Book Review: Deeds Of Darkness by Mel Starr

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February 11, 2018
 
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Book Review: Deeds Of Darkness by Mel Starr

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£7.99
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£5.03 (kindle)

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ISBN
978-1-78264-245-9
Category
Fiction
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When Bampton’s coroner, Hubert Shillside, does not return from a trip to Oxford, Master Hugh de Singleton is called. Concerned for his old friend, Hugh takes to the road to investigate. Travel is safer than in times hence but, out of sight of prying eyes, it is still unwise to travel alone...

Hugh finds a body, stabbed and left to rot, but it is not the body he was expecting to find. Indeed, reports of pillage, attacks, and chaos on the roads out of Oxford suddenly seem rampant. Hugh must ascertain whether the incidents are random, or whether something darker is afoot. The guilty cannot afford to be caught, but what lengths will they go to to cover their tracks, and will Hugh escape unscathed?

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Deeds of Darkness by Mel Starr
Overall rating 
 
9.7
Writing 
 
10.0
Story 
 
9.0
Flow 
 
10.0

Mel Starr is an authority on Medieval Surgery and Medieval English and that makes him perfect to write these stories. This is the tenth novel in the series of chronicles of Hugh de Singleton, but it is my first experience of this world.

Hugh is not only a surgeon, but is also the bailiff for the local area under the Lord of the Manor, Gilbert Talbot. At this time, following the plague sweeping through the country, Bailiffs generally are not well thought of, as they will often take what they can, and be harsher than they should with the peasants within their area. Hugh though, is kinder than most and more determined to discharge his duties fairly. It also falls to him to investigate any allegations of crimes, so when a man of the village disappears he is tasked to investigate. This starts a series of events which see's multiple trips from Bampton to Oxford to try and find the missing coroner. Eventually a body is found in the river, but it is clear that this man has not stumbled into the river by accident, a broken, bad quality, blade is removed from the corpse.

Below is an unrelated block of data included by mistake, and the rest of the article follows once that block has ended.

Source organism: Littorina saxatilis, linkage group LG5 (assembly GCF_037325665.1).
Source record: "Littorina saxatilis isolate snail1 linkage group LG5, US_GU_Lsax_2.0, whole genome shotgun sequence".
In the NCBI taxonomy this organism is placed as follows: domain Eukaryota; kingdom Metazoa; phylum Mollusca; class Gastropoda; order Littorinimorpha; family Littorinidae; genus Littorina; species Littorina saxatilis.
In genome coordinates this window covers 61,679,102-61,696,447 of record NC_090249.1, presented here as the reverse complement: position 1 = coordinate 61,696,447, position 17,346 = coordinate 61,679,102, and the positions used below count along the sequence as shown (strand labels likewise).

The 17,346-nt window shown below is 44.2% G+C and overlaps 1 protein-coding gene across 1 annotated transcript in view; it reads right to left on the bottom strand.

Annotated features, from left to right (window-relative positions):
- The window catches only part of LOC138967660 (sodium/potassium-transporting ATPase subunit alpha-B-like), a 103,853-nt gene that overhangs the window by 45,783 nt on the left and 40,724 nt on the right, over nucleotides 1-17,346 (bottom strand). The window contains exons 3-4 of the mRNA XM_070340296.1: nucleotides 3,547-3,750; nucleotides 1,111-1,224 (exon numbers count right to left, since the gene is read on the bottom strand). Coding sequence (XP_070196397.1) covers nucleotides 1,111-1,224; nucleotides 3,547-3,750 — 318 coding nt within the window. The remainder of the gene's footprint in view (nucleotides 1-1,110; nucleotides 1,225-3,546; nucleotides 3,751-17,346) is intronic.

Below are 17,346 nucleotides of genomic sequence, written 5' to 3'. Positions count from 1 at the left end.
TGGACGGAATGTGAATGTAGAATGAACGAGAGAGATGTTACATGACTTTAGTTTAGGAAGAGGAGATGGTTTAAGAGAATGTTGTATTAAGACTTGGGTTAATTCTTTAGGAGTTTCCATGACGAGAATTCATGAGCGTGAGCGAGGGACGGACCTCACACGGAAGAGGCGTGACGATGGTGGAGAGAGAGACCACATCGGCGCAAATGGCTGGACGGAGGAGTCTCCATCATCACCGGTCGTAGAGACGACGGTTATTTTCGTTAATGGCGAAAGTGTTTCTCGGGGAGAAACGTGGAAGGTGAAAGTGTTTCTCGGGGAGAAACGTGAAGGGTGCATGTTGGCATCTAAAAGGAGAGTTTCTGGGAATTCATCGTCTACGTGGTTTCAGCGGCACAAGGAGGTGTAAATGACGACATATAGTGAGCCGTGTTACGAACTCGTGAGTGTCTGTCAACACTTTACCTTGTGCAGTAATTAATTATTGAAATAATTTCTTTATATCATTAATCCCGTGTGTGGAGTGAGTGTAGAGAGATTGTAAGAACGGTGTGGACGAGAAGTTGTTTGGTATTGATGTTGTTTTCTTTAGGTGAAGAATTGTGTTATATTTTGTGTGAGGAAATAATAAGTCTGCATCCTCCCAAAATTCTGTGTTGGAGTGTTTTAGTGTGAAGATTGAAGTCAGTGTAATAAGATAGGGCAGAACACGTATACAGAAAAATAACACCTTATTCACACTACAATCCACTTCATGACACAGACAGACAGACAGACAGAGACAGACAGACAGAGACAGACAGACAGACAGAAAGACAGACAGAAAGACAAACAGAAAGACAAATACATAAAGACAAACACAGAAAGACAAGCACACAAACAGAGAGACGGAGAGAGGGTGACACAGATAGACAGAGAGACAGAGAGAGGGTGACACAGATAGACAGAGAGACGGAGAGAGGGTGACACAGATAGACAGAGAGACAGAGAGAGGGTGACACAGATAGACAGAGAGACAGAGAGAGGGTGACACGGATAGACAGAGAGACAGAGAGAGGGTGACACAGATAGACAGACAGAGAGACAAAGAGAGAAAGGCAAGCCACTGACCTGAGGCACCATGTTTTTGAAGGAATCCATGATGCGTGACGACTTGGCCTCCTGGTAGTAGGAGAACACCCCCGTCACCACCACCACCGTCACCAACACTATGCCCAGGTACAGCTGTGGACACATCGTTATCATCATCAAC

However, this is not the only body that turns up, or the only crime that has been committed, a series of break-ins (called hamsoken), rape, kidnap have also taken place. Are all these incidents related? As the investigation continues it looks like there are a group 4 young men who are guilty of the deeds, or could it be one of the known miscreants in the next parish?

If you have not read one of these novels before, the style may take you by surprise. Written from the perspective of Hugh, and in the style of a medieval surgeon, so phrases are very true to the time. There is also a glossary at the beginning of the book which will provide a translation of some of the terms used both in the dishes consumed, but also other things that are referred to throughout the story.

Obviously, there is no CSI style evidence to be followed, the detective work instead is very manual. Visiting, questioning, uncovering evidence where possible and eventually leading to the responsible parties getting found out. Once you have got into the story, you almost forget the strange sounding use of language, and the novel trips along nicely.

Hugh studied under John Wycliffe when he went to Oxford, so the well known scholar and Bible translator turns up in this story too when Hugh seeks some guidance, and some stolen property. It is this blend of fiction with facts that really define this story. Places mentioned, including the church, are places that still exist, or did exist at the time, ruins of which have been uncovered.

Mel really spins a great story, totally believable and well worth the time, with a strong end and satisfying conclusion. There is a blend of the personal life of Hugh, his wife and children, his father-in-law, and the professional. The confession that often it is discussing things with his wife that helps him see the clarity of the case that shows his humanity which I really enjoyed.

This book is another great title from Lion Hudson. In the time that this story is set the Catholic church is the accepted version of Christianity, although through this novel there is the discussion of purgatory and the need to pay to get from that place. Hugh knows that he must not share his doubt of this situation for fear that he would be branded as a heretic.

I loved the story, well written and clear, with a great progressive plot. I would love, if I had time, to go back and read the previous novels to catch up with the history of this intriguing character.

RA

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